(from Ep. 100)
Miyamoto Musashi was the child of an era when Japan was emerging from decades of civil strife. Lured to the great Battle of Sekigahara in 1600 by the hope of becoming a samurai-without really knowing what it meant-he regains consciousness after the battle to find himself lying defeated, dazed and wounded among thousands of the dead and dying. On his way home, he commits a rash act, becomes a fugitive and brings life in his own village to a standstill-until he is captured by a weaponless Zen monk.
(from Ep. 67)
As a newly commissioned Captain of a veteran Army regiment, MacDonald’s first combat was war at its most hellish―the Battle of the Bulge. In this plain-spoken but eloquent narrative, we live each minute at MacDonald’s side, sharing in all of combat’s misery, terror, and drama. How this green commander gains his men’s loyalty in the snows of war-torn Europe is one of the great, true, unforgettable war stories of all time.
(from Ep. 63)
Through the Valley is the captivating memoir of the last U.S. Army soldier taken prisoner during the Vietnam War. A narrative of courage, hope, and survival, Through the Valley is more than just a war story. It also portrays the thrill and horror of combat, the fear and anxiety of captivity, and the stories of friendships forged and friends lost.
(from Ep. 60)
In December 1937, the Japanese army swept into the ancient city of Nanking. Within weeks, more than 300,000 Chinese civilians and soldiers were systematically raped, tortured, and murdered—a death toll exceeding that of the atomic blasts of Hiroshima and Nagasaki combined. Using extensive interviews with survivors and newly discovered documents, Iris Chang has written the definitive history of this horrifying episode.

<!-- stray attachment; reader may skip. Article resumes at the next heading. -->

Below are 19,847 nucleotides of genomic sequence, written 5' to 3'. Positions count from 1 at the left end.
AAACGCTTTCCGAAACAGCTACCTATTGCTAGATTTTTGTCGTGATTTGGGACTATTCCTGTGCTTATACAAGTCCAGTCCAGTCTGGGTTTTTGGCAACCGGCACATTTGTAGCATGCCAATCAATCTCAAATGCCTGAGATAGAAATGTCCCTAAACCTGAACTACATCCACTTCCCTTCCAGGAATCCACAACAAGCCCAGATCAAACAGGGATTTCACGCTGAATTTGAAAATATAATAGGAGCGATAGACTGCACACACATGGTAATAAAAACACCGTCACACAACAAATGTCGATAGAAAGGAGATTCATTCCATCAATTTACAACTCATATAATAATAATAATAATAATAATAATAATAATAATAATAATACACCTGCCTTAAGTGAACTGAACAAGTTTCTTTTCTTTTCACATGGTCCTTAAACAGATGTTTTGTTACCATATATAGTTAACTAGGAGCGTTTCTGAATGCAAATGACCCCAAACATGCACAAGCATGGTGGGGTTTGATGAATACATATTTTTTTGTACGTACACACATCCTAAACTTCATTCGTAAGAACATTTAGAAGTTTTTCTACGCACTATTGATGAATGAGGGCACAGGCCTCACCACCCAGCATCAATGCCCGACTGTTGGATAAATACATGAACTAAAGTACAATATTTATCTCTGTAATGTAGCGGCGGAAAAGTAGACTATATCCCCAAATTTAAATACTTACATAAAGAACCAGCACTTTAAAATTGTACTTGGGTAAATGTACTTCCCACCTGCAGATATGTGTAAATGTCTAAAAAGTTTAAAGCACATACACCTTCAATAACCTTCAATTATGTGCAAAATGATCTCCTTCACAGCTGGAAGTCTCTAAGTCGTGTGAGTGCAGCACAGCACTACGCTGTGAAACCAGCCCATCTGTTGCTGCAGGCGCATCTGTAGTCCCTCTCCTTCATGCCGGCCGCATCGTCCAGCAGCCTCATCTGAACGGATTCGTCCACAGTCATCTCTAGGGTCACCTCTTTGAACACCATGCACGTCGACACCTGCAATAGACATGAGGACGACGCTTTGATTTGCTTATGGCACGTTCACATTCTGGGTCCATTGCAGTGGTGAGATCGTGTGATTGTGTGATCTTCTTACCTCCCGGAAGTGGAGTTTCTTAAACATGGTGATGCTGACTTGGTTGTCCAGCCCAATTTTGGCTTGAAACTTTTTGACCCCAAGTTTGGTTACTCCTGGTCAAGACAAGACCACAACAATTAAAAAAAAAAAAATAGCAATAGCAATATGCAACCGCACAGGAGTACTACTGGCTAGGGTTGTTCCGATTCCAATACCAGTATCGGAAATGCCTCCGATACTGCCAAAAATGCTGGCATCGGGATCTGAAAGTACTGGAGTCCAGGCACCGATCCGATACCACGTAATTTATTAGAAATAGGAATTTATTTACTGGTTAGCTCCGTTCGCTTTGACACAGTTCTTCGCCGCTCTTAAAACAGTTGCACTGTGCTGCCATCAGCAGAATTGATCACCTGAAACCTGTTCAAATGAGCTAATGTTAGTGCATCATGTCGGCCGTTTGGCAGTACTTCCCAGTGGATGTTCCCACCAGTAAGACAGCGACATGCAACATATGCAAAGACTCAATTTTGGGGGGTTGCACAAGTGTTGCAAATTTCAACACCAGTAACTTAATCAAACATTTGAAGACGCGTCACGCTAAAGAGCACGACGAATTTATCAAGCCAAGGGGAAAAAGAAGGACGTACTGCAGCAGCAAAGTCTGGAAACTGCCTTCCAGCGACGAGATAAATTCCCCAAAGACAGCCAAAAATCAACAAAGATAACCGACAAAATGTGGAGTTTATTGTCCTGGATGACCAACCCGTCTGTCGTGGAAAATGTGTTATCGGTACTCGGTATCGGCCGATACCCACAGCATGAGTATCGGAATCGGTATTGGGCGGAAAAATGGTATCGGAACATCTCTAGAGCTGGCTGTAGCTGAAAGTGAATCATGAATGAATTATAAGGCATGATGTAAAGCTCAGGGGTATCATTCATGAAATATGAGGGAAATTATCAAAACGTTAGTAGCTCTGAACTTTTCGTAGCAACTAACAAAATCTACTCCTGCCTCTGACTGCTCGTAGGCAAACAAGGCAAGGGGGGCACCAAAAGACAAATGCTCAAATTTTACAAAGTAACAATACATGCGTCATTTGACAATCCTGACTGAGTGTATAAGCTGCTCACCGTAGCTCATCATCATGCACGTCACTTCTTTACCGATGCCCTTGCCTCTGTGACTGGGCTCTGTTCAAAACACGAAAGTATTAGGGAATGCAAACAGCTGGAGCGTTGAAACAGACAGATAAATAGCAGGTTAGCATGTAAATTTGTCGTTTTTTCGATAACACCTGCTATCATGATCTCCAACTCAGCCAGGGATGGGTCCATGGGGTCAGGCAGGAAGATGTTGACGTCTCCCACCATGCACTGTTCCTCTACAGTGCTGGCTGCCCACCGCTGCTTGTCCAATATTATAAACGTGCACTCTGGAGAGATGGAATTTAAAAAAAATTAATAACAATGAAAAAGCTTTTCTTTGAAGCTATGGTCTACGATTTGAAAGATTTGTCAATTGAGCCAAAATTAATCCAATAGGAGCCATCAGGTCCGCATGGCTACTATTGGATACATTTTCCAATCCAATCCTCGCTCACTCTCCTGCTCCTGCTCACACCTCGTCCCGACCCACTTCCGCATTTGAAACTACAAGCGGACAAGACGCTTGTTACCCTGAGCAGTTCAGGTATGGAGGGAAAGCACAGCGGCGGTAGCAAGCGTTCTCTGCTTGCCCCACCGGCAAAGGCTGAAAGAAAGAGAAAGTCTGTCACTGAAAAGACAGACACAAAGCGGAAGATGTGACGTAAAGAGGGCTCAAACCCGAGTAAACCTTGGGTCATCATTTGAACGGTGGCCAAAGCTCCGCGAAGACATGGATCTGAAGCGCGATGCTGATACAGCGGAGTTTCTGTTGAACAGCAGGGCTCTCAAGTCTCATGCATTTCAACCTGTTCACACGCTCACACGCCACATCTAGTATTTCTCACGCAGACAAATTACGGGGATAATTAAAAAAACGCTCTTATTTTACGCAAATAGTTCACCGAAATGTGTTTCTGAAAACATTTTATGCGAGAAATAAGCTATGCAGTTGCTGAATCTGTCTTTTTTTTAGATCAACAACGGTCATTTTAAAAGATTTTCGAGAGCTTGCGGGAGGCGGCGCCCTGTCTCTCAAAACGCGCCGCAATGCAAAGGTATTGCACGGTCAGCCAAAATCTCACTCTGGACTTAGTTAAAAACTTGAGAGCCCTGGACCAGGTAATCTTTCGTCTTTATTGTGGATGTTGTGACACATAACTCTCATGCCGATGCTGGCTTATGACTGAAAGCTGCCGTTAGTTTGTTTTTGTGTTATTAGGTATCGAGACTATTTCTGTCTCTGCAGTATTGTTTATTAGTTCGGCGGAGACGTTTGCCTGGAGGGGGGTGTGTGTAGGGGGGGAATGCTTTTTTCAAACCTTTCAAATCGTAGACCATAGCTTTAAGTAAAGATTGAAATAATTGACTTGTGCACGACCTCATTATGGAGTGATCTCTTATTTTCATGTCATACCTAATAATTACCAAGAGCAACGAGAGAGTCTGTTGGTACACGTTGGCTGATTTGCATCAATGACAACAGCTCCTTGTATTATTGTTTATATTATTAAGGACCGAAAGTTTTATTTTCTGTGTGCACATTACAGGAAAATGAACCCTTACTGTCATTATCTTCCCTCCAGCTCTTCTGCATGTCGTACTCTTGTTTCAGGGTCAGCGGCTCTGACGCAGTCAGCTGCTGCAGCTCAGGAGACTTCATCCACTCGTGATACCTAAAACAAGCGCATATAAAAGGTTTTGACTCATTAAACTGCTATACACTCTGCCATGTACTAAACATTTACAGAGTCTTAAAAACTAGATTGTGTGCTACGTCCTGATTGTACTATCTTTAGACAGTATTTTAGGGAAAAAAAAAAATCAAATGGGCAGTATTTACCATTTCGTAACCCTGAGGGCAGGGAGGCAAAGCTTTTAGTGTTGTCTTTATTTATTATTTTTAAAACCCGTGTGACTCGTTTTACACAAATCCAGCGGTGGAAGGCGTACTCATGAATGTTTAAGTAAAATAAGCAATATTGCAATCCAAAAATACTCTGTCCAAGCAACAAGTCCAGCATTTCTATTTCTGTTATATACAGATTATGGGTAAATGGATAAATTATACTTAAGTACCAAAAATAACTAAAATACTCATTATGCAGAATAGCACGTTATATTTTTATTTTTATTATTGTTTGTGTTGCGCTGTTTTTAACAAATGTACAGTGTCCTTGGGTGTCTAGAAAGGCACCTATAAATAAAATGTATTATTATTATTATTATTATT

(from Ep. 60)
Iris Chang’s best-selling book The Rape of Nanking forever changed the way we view the Second World War in Asia. It all began with a photo of a river choked with the bodies of hundreds of Chinese civilians that shook Iris to her core. Who were these people? Why had this happened and how could their story have been lost to history? She could not shake that image from her head. She could not forget what she had seen.
(from ep. 59)
This is the story of a kid from the wrong side of Scranton who made it to the Naval Academy, played linebacker for the Navy football team for four years, became a Marine officer, graduated first in his infantry officer class, led his men in two intense combat tours in the Anbar Province, received the Silver Star for gallantry, and now has emerged as one of the most interesting figures on the mixed martial arts (MMA) professional circuit.
(from Ep. 57)
As a veteran campaigner, the Byzantine emperor Maurice (582-602) compiled a unique and influential handbook intended for the field commander. In this first complete English translation, the Strategikon is an invaluable source not only for early Byzantine history but for the general history of the art of war. Describing in detail weaponry and armor, daily life on the march or in camp, clothing, food, medical care, military law, and titles of the Byzantine army of the seventh century, the Strategikon offers insights into the Byzantine military ethos.
(from Ep. 54)